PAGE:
Articles

  • The names of the places where Wilbur and Orville Wright made history are familiar to people everywhere who know and cherish the story of the invention of the airplane. The brothers tested their first kite/glider at Kitty Hawk. North Carolina in 1900, then shifted their seasonal camp four miles south to the Kill Devil Hills, where they flew from 1901 to 1903. They perfected their invention at Huffman Prairie, eight miles east of Dayton, in 1904 and 1905, and opened their flying field there in 1910.
  • The inimitable Shakib Gunn is a fixture in the kite community. His famous kitefliers passports are found throughout the worlds, and the large festivals he organized in Singapore in the 1980's were the beginning of the international kite scene in Southeast Asia. In a series of talks with Shakib in Singapore, where we both live, he explained his philosophy toward kites, festivals and life in general.
  • Because the Alexander Graham Bell tetrahedral kite is completely modular, you can change the shape every time you put one together. That's what makes it such a fascinating kite.
  • The BBC at Broadcasting House, Portland Place, Oxford Circus in London has opened a semi-permanent installation called "The BBC Experience." It begins with the dawn of radio and covers the succeeding 75 years to the interactive present, that is to say, directing a segment of a sitcom, doing sports commentary, creating sound effects.
  • A student of American kite patents, Ed Grauel of Rochester,N.Y., has expanded his research into kite creativity elsewhere in the Western world. On behalf of the Drachen Foundation, he has now: -prepared a definitive listing of all Australian kite patents from the first one issued in 1900 through 1997; -read and summarized the 59 English kite patents issued from 1911 through 1965 (it would be very difficult to check the 800,000 patents issued prior to 1911 to determine which, if any, covered kites);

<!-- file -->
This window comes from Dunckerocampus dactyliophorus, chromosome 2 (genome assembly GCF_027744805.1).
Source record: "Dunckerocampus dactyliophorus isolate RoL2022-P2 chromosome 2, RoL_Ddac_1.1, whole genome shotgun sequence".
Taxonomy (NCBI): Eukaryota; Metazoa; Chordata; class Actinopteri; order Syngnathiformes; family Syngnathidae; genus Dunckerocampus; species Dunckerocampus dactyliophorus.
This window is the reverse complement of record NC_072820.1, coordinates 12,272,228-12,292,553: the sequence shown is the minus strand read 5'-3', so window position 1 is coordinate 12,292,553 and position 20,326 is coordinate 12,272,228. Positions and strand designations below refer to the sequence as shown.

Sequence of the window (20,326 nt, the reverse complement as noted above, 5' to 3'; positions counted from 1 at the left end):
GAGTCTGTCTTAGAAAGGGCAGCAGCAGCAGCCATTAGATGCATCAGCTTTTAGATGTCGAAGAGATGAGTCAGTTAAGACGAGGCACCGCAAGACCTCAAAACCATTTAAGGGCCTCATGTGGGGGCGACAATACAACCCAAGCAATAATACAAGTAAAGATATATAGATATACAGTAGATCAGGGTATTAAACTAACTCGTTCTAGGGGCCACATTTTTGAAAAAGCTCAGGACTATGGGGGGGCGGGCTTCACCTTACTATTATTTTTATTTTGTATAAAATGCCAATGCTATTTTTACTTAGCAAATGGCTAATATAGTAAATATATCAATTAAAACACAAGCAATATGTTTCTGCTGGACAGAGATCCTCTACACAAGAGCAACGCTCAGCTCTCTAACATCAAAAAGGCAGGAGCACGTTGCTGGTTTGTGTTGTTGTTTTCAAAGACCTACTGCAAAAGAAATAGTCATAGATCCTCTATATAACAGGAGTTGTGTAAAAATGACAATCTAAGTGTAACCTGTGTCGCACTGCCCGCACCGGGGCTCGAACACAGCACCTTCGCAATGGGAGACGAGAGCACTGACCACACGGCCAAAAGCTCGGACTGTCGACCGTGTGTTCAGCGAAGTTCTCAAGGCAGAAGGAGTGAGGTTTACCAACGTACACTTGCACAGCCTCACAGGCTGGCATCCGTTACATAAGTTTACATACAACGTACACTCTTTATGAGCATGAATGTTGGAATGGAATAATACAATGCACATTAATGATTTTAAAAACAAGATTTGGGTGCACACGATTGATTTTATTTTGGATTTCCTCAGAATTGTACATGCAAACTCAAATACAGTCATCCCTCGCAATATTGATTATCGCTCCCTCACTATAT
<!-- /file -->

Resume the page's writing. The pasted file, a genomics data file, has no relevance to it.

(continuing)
• Having studied the "Pictures for the Sky" catalogue, I found the reality of the large exhibition surprising. What you don't get from looking at the book is scale. The kites in the exhibit are generally quite big. You don't get to see kites as big in Japan very often. Longing to see the exhibit for years, I caught up with it finally in Luxembourg last year, where the organizer, Dr.Paul Eubel, is directing the Goethe Institute-Germany's cultural equivalent of the United States Information Agency.
  • A lawyer by training, Dr.Paul Eubel changed his career in mid-stream from being Germany's leading contemporary expert on the Japanese legal system to a cultural affairs officer representing his country in Japan. He got himself posted to Osaka to head the Goethe Institute there, Germany's equivalent of the United States Information Agency.
  • The use of kite to catch fish is very old technique, possibly dating back to the Stone Age, but can still be seen in selected regions of Southeast Asia where it remains a daily activity. Kite fishing occurs across 65 degrees of longitude, from Singapore and Java in the west to the Santa Cruz islands near the Solomons in the east, and it straddles the equator over that length of large and small islands.
  • Of the fewer than a dozen basic, or generic, kites extant in the world today—the number is a source of contention—the Sled is one of the most popular. It is easy to make and a good flier.
  • Architect, city planner, computer programmer Marten Bondestam has an unusual vision. He wants to establish a really active Nordic kite federation. What makes his concept surprising is its scope---the association numbers nine nations. Nine? Yes, that’s the number. All are independent or semi-independent, all have their own flags. In addition to the obvious Denmark, Sweden, Norway and Finland, included are the Faroe Islands, Aland (a big island between Finland and Sweden), Iceland, Greenland, and Sameland (the former Lappland).